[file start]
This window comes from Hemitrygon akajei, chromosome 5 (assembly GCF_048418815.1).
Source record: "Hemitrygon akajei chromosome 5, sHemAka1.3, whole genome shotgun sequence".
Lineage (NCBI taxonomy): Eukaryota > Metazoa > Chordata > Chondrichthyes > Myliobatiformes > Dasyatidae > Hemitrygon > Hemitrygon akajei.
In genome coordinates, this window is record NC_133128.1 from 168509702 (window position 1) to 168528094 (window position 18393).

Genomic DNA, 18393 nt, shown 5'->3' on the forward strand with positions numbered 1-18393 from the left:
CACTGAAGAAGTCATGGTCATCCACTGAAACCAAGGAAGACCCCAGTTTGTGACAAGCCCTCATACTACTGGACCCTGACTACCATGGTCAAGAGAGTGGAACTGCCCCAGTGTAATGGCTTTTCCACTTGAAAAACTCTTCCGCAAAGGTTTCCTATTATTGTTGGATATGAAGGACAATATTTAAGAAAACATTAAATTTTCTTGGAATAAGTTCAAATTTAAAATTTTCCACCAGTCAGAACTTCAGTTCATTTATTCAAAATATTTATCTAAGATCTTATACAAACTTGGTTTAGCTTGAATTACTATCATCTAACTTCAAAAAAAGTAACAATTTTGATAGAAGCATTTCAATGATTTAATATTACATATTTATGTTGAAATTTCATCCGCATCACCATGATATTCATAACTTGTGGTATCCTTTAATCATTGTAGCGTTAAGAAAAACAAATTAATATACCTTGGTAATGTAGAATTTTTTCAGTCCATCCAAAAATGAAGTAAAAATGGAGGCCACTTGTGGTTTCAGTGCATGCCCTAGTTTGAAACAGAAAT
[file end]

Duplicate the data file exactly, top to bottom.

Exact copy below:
This window comes from Hemitrygon akajei, chromosome 5 (assembly GCF_048418815.1).
Source record: "Hemitrygon akajei chromosome 5, sHemAka1.3, whole genome shotgun sequence".
Lineage (NCBI taxonomy): Eukaryota > Metazoa > Chordata > Chondrichthyes > Myliobatiformes > Dasyatidae > Hemitrygon > Hemitrygon akajei.
In genome coordinates, this window is record NC_133128.1 from 168509702 (window position 1) to 168528094 (window position 18393).

Genomic DNA, 18393 nt, shown 5'->3' on the forward strand with positions numbered 1-18393 from the left:
CACTGAAGAAGTCATGGTCATCCACTGAAACCAAGGAAGACCCCAGTTTGTGACAAGCCCTCATACTACTGGACCCTGACTACCATGGTCAAGAGAGTGGAACTGCCCCAGTGTAATGGCTTTTCCACTTGAAAAACTCTTCCGCAAAGGTTTCCTATTATTGTTGGATATGAAGGACAATATTTAAGAAAACATTAAATTTTCTTGGAATAAGTTCAAATTTAAAATTTTCCACCAGTCAGAACTTCAGTTCATTTATTCAAAATATTTATCTAAGATCTTATACAAACTTGGTTTAGCTTGAATTACTATCATCTAACTTCAAAAAAAGTAACAATTTTGATAGAAGCATTTCAATGATTTAATATTACATATTTATGTTGAAATTTCATCCGCATCACCATGATATTCATAACTTGTGGTATCCTTTAATCATTGTAGCGTTAAGAAAAACAAATTAATATACCTTGGTAATGTAGAATTTTTTCAGTCCATCCAAAAATGAAGTAAAAATGGAGGCCACTTGTGGTTTCAGTGCATGCCCTAGTTTGAAACAGAAAT